This avoids creating a bottom line that can limit your ability to negotiate in circumstances that may end up being your best option. It is important to know your BATNA because if you do not know what you will do in the event that you cannot make a deal then you can’t actually know what your true bottom line is. By knowing you BATNA, you are more likely to benefit from a deal that you might not have before.Additionally, by raising your BATNA and making the alternative to a deal more appealing, you can gain ground on the actual negotiation. For instance, if you have no other means of acquiring the good or service you seek through the deal, you are less likely to stand firm on your highest price point for that negotiation. It is equally important to consider the other sides BATNA.
Even if they have more power in the relationship, their alternative to making a deal might be more negative than yours which would further give some of the power back to you in the circumstance.By knowing your BATNA and improving on your other options, you are less likely to receive a deal that does not fully benefit you. I will definitely use this method after I acquire a master’s degree through this program and ask for a raise at my current company. While I might want a raise and believe that I will not go lower than a certain percent increase, in actuality, I need the job I have now because without it, I would not be able to pay my rent and bills. In order to better my BATNA in the situation, I will try to find alternative positions and see if there are other job offers that I can compare this deal to.
This way, if my company actually could not give me a raise, I would still have a different job that I could move on to. Also, it is important to know my companies BATNA. Currently, I am the only person that does both marketing and IT at my company and if I were to leave, they would have difficulties finding a replacement for me with a similar skill set. In this event, it let me know that providing me with a raise would be less costly than productivity lost without me in the company and the amount they may need to hire someone else at in a short time frame.Although the company has more power over me at this moment, by improving my BATNA and knowing theirs I am more likely to benefit from a deal that get taken advantage of.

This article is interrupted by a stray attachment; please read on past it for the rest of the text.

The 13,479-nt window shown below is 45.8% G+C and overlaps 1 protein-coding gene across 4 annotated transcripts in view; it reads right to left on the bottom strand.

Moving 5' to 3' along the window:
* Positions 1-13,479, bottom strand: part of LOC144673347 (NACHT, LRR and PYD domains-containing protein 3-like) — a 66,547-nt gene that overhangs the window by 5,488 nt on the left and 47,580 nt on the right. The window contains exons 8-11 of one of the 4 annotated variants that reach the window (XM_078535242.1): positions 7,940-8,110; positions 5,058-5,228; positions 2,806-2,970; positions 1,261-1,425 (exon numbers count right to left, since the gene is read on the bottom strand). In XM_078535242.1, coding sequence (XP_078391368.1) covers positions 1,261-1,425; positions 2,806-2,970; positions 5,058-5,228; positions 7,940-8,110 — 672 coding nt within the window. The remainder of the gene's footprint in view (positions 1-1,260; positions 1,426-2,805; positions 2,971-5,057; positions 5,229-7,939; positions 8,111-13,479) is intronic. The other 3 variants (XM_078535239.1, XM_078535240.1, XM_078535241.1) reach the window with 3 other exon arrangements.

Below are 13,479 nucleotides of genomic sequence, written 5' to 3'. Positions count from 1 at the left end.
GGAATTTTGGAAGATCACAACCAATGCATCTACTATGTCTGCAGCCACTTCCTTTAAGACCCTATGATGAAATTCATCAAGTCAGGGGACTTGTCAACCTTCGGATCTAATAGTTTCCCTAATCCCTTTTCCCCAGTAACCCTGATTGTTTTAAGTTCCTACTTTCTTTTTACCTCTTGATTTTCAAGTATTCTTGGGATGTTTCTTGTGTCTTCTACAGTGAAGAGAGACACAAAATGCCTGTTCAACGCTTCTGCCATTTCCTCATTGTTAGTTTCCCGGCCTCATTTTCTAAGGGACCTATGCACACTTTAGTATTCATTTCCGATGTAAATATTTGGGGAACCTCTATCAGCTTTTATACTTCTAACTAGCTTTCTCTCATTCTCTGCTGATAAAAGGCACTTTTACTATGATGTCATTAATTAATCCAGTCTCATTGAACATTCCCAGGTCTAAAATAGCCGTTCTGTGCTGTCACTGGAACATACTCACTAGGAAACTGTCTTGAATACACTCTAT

7: YES, BUT… – What if They Won’t Play? Chapter seven looks into the issue of what to do if the other party is not willing to listen to reason or proposals by you. Other than focusing on merits and avoiding positions as earlier chapters had discussed, this chapter focuses on two other methods called “negotiation jujitsu” and the “one-text meditation procedure” (Ury, 1981).Negotiation jujitsu focuses on what the other party might do and directs their attentions away from position and toward merit. In this method, when the other party attack your ideas or stance do not push back and turn the debate into a positional negotiation but rather consider it as a possible option in a list of many others. Also, use their proposal as a way to understand what their personal needs and wished might be.
If they can’t give a certain benefit, perhaps it is because it is too costly for the company or maybe they don’t support it for a different reason.From acquiring information over multiple proposals, it is more likely that you will find the needs of the other party. This method also states that personal attacks should be redirected toward the problem at hand in order to further unify both sides in wanting a deal. Additionally, by asking questions instead of making statements, you are more likely to gain insight into the needs of the other group and prevent them from being able to take a positional stand point. The other method in this chapter is the one-text mediation procedure.